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A Mystical Metropolis on the Snowy Plateau

China Today,October 25, 2017 Adjust font size:

Lhasa Today

Convenient transportation has provided the conditions necessary for Lhasa’s development.

Historical records show that Lhasa’s urban area in 1950 covered less than three square kilometers, and had only 30,000 residents. The city had neither water-supply lines nor sewers, and none of the roads was surfaced. Groups of girls fetched water in wooden pails from the foot of Chakpori Mountain and the Lhasa River every morning.

Visitors watch a ceremony at Drepung Monastery in Lhasa.

At the end of 2012, Lhasa invested about RMB 1.5 billion in preserving the old city. After six months of construction, the circumambulation paths around the Jokhang Temple had been widened, and vendors on Barkou Street no longer traded outdoors. The backward municipal infrastructure was modified, and streets and lanes in the old city were made neat and orderly.

Urban planning continues to enlarge the city of Lhasa. Its 60-sq-km area is 20 times larger than it was decades ago. The city region straddles the Lhasa River, making it Lhasa’s second administrative district. There are 100 or so inns and restaurants along the riverside, whose banks are also venues for drama performances such as that paying tribute to Princess Wencheng. Having debuted in August 2013, the play is now synonymous with the city.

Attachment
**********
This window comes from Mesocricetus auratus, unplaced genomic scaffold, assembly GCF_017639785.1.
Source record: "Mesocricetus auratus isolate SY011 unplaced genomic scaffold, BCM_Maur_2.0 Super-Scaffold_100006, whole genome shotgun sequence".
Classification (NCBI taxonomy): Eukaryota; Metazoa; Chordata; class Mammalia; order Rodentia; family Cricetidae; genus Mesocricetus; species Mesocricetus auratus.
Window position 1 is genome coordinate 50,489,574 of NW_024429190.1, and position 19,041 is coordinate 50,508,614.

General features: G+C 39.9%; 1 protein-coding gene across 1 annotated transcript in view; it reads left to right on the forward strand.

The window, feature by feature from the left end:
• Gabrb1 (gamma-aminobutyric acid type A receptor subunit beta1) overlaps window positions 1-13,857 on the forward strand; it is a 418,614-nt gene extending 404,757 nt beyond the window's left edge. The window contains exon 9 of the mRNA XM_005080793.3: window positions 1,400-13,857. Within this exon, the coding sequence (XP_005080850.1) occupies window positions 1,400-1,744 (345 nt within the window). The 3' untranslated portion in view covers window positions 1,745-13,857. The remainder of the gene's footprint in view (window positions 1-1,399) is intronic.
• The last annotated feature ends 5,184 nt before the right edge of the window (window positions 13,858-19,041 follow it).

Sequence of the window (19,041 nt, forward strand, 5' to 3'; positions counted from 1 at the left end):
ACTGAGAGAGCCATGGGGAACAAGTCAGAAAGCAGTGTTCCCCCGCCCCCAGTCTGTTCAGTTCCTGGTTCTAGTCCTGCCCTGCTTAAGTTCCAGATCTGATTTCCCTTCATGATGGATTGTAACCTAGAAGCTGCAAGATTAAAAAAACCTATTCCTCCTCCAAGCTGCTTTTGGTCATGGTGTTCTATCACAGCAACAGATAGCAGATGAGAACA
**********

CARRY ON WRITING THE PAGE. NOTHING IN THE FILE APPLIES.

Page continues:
Today, with the Potala Palace at its core, row upon row of high-rise buildings dotted with gardens have formed a modern city. Its flourishing hotels, banks, shopping malls, and designer shops make one forget Lhasa’s remote location on a snow plateau. The popularity of mobile phones and Internet also connects the city with the world outside.

Walking along the bustling Barkhor Street, and seeing devout believers in the Potala Palace square, one will be touched by the sincerity of the people’s faith. Spinning prayer wheels, listening to the sounds of the city from a teahouse on a sunny afternoon, or strolling along the Lhasa River make it impossible not to fall in love with Lhasa.

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